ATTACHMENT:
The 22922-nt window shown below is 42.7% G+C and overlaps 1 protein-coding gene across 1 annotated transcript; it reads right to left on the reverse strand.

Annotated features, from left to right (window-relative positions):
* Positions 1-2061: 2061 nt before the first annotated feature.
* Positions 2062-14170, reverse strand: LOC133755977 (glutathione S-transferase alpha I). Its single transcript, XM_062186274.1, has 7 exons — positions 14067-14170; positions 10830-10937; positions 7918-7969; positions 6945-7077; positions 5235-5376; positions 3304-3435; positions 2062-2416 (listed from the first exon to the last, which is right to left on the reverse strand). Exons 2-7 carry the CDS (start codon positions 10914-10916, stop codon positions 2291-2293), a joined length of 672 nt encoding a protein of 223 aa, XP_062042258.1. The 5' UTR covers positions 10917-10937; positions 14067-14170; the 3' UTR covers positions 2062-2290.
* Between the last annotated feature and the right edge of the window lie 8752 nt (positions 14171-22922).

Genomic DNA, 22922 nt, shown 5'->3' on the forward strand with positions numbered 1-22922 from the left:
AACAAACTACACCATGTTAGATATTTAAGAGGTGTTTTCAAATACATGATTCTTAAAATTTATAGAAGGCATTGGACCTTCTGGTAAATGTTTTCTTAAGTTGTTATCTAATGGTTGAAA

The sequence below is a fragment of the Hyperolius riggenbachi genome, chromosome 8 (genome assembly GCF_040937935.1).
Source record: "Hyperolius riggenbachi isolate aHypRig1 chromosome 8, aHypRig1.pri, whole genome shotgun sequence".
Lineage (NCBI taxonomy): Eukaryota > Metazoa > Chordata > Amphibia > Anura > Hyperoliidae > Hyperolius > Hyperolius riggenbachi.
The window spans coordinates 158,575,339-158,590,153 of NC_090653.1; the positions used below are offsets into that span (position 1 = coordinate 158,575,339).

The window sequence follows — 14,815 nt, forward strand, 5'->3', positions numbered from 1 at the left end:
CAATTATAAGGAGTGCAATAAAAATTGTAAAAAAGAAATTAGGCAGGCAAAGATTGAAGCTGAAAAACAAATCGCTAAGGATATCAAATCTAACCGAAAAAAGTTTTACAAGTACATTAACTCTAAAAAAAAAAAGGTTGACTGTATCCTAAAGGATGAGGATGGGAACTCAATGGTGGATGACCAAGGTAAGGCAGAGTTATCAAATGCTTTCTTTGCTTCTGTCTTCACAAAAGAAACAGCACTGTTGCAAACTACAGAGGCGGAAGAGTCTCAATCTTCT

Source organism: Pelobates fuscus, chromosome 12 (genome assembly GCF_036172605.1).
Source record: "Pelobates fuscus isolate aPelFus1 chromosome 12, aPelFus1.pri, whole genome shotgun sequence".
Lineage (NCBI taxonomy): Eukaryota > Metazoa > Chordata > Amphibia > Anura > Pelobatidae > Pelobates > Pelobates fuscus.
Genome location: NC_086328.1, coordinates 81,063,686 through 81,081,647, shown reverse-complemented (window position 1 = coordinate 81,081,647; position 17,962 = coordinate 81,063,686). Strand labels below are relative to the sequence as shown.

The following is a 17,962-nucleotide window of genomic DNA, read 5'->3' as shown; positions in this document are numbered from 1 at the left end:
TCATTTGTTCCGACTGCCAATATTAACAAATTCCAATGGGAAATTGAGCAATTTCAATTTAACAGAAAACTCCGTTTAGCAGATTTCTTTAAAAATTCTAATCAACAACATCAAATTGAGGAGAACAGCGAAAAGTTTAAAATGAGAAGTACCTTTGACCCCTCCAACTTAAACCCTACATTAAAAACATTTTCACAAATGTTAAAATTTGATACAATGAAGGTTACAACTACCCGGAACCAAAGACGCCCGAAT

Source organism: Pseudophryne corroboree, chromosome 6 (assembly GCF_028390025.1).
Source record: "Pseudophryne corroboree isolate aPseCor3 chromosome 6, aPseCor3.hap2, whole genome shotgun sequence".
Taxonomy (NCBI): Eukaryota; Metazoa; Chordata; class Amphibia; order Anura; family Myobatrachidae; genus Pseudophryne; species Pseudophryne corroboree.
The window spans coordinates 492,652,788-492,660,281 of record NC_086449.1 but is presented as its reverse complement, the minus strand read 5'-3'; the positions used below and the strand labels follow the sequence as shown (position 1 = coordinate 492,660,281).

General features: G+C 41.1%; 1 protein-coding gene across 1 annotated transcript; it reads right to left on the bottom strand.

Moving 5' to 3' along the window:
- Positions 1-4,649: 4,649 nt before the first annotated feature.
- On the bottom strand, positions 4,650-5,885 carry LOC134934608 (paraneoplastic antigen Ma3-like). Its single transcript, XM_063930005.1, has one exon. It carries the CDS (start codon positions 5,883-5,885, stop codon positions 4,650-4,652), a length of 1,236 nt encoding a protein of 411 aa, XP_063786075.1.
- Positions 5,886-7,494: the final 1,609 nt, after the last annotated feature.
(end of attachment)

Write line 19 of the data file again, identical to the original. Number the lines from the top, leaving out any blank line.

TCATTTGTTCCGACTGCCAATATTAACAAATTCCAATGGGAAATTGAGCAATTTCAATTTAACAGAAAACTCCGTTTAGCAGATTTCTTTAAAAATTCTAATCAACAACATCAAATTGAGGAGAACAGCGAAAAGTTTAAAATGAGAAGTACCTTTGACCCCTCCAACTTAAACCCTACATTAAAAACATTTTCACAAATGTTAAAATTTGATACAATGAAGGTTACAACTACCCGGAACCAAAGACGCCCGAAT